- Hi Michael, This is an area that I know nothing about because I rarely collect objects made of metal from Africa, but there is information out there that canMessage 1 of 2 , Sep 16, 2005View SourceHi Michael,This is an area that I know nothing about because I rarely collect objects made of metal from Africa, but there is information out there that can be of help to you.We have had some discussions in this group regarding care and maintenance of wooden African objects and I have archives of conversations about the maintenance of metal African objects.Normally care and consideration should be given when attempting to clean any object, and my rule of thumb is that I usually leave an object alone aside from dusting it unless there is clearly something on the object that was not meant to be there.In my opinion, surface rust is something that probably can and should be removed from a piece because I think that it distracts from the piece. I don't think by removing it you will effect the value in a negative way, but you will certainly effect the aesthetic value of the object in a positive way.The information below should be of help to you.RANDThe following bit of information is from Dr Peter Westerdijk who is known as an expert in the field of African weapons and the like.The information, and additional examples, can be seen on the site of David Norden on the following page: http://users.telenet.be/african-shop/weapon-maintenance.htmby Dr Peter Westerdijk
august 21, 2004
When African blades are rusty, or worse, pitted and partly eaten by corrosion, it is always a sign of neglect.
Africans in the old days were keen on keeping their weapons in good shape. Photographs dating back to colonial times show warriors with arms in top condition, brightly shining as the result of regular cleaning.
When we find rusted surfaces, either superficial rust or deeper corrosion, we can clean them by applying waterproof sandpaper of various grains, ranging from fine for light rust to more heavy grains for serious corrosion.
Always use a lot of water to keep your paper clean. A dripping tap gives you just the amount of running water you need for the job.Never work your surface too bright; just clean is enough.
As for copper and brass weapons or wire of the same materials applied to handles and sheaths, touch them as little as possible to maintain an old appearance. When cleaned, seal off the surface with an acid-free wax or a thin layer of weapon-oil and corrosion for your items will be a thing of the past.
Additional information by Jerry Jacob:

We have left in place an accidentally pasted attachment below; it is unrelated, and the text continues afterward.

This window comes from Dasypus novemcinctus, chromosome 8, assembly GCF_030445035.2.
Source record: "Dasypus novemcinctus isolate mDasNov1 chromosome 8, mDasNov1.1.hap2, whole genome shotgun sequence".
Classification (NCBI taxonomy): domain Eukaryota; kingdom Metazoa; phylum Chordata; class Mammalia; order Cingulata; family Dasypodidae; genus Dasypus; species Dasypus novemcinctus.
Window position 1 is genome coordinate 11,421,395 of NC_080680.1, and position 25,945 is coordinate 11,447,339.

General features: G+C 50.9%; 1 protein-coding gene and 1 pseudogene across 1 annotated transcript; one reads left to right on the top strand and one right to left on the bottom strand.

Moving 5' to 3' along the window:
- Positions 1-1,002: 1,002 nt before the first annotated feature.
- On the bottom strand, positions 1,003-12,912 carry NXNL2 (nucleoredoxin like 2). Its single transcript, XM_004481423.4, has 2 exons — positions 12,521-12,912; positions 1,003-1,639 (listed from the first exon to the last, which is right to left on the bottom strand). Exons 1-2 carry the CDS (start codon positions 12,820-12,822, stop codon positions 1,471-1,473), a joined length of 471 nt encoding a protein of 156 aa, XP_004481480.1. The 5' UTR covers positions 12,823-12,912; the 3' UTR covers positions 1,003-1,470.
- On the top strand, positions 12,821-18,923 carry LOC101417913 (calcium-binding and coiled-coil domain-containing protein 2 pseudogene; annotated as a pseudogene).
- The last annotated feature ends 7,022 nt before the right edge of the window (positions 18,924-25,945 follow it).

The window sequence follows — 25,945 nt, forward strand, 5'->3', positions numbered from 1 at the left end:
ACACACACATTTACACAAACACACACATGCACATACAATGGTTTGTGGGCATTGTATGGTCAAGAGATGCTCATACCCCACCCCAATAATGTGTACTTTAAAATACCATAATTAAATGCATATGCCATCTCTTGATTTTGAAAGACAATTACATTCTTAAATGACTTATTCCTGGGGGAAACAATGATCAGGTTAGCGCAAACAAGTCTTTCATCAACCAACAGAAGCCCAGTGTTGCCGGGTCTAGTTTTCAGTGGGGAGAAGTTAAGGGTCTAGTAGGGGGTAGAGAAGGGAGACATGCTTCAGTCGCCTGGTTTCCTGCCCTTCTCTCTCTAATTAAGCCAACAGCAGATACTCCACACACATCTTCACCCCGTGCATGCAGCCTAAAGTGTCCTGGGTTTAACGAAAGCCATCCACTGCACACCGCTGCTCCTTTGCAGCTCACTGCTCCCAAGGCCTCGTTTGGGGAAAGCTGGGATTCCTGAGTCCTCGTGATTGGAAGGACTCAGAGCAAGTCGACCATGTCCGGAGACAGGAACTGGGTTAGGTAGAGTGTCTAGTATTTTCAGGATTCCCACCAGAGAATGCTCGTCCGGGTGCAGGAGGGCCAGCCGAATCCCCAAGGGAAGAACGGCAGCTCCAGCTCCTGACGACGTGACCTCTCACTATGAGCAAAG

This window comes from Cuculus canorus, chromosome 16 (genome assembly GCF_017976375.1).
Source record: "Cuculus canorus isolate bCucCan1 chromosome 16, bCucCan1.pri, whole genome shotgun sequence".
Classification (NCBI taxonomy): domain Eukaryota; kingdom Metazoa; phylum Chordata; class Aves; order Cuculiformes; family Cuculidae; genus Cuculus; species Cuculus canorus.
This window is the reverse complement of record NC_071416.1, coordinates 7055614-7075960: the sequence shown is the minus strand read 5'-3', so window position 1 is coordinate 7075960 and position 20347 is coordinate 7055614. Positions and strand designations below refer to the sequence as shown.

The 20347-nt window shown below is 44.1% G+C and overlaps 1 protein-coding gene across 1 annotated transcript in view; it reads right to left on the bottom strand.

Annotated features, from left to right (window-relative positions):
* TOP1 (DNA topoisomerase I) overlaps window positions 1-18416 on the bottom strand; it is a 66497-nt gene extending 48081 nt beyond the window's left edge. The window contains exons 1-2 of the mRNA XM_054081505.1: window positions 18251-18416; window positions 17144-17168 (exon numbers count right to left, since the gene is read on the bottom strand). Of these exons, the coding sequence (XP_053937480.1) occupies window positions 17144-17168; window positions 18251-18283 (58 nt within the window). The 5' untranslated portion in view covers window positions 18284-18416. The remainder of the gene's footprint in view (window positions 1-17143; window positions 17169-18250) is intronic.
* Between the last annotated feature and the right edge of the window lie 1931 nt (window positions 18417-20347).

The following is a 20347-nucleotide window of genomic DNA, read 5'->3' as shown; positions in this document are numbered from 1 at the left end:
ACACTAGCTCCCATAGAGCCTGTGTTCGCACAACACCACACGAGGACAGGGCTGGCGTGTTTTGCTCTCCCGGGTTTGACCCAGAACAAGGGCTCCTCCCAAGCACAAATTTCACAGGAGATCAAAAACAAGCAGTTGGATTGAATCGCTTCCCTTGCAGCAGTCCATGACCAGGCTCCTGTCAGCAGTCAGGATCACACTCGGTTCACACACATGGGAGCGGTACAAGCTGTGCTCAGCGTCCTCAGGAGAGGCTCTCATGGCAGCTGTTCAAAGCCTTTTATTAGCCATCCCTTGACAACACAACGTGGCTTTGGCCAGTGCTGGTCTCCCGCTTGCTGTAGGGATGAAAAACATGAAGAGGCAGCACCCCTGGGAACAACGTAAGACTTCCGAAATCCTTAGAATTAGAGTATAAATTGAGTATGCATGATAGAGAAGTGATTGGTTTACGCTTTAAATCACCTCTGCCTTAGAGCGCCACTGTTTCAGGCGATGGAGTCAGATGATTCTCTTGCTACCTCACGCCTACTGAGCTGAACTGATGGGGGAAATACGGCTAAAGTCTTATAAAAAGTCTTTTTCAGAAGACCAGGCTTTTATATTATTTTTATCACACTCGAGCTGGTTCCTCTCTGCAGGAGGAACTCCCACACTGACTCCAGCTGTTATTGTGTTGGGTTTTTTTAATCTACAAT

There are a couple of adjuncts to your treatise on rust removal and prevention. The nomenclature for the sandpaper to which Dr. Westerdijk refers is Wet/Dry and is available at most hardware stores or Auto Body Supply outlets. This is available in grits from very coarse (100) to ultra-fine (1000). Rather than use oil or tap water most professionals use a combination of water and dishwashing detergent or soap. Always start with the finest grit paper possible and work to even finer grits to avoid scratching. Use a light circular motion on heavy rust working to long circles with the finer papers... make sure to dip in the soap solution often. Don't try to sand out small spots it's better to leave them or work a larger area to feather the edges. The hydrophobic action of the soap helps keep the paper free of clogging and also acts as a lubricant making the job easier. A 1/1 mixture of Boiled Linseed Oil and Turpentine protects the cleaned metal better than any other product and is easily removed without damage to the object.
Additional websites and discussions on the Internet regarding the topic:
Michael <povertyrow@...> wrote:
My currency knife is made of iron with a fairly even layer of rust
over the iron blade. Handle is wood with some type of metal banding.
My question is about the rust. Some of the rust is just surface rust.
A gentle wipe with a soft archival paper reveals rust stains.
Now iron will rust, and rust easily. My question is: Is this surface
rust relevant to the piece? Would the piece be percieved as "damaged"
if the rust were removed? Should the iron blade be treated in any
way? Etc etc etc. Basically a question about how rusted iron should
be perceived and treated in this art.
I have made a composite scan (not the best but it gives you a feel)
of the knife in 3 sections (then joined them together). I think it
gives you a feel for the knife.
So bottom line? How does one care for something like this? Does one
remove the surface rust but leave the rust that has truly joined with
the iron? I would consider rust that has joined with the metal a
true "patina" but simple surface rust that can be wiped with a cloth
not to be patina.
As an aside, I also collect old paper (late 40's to mid 50's comic
books and 30's and 40's move posters) and have spent many years
studying paper restoration. Considerations such as the patina versus
surface rust, treatment and conservation of the metal, etc. basically
crossover into concepts of paper restoration (or at least get the
brain working into these area).
So how does one conserve such metal?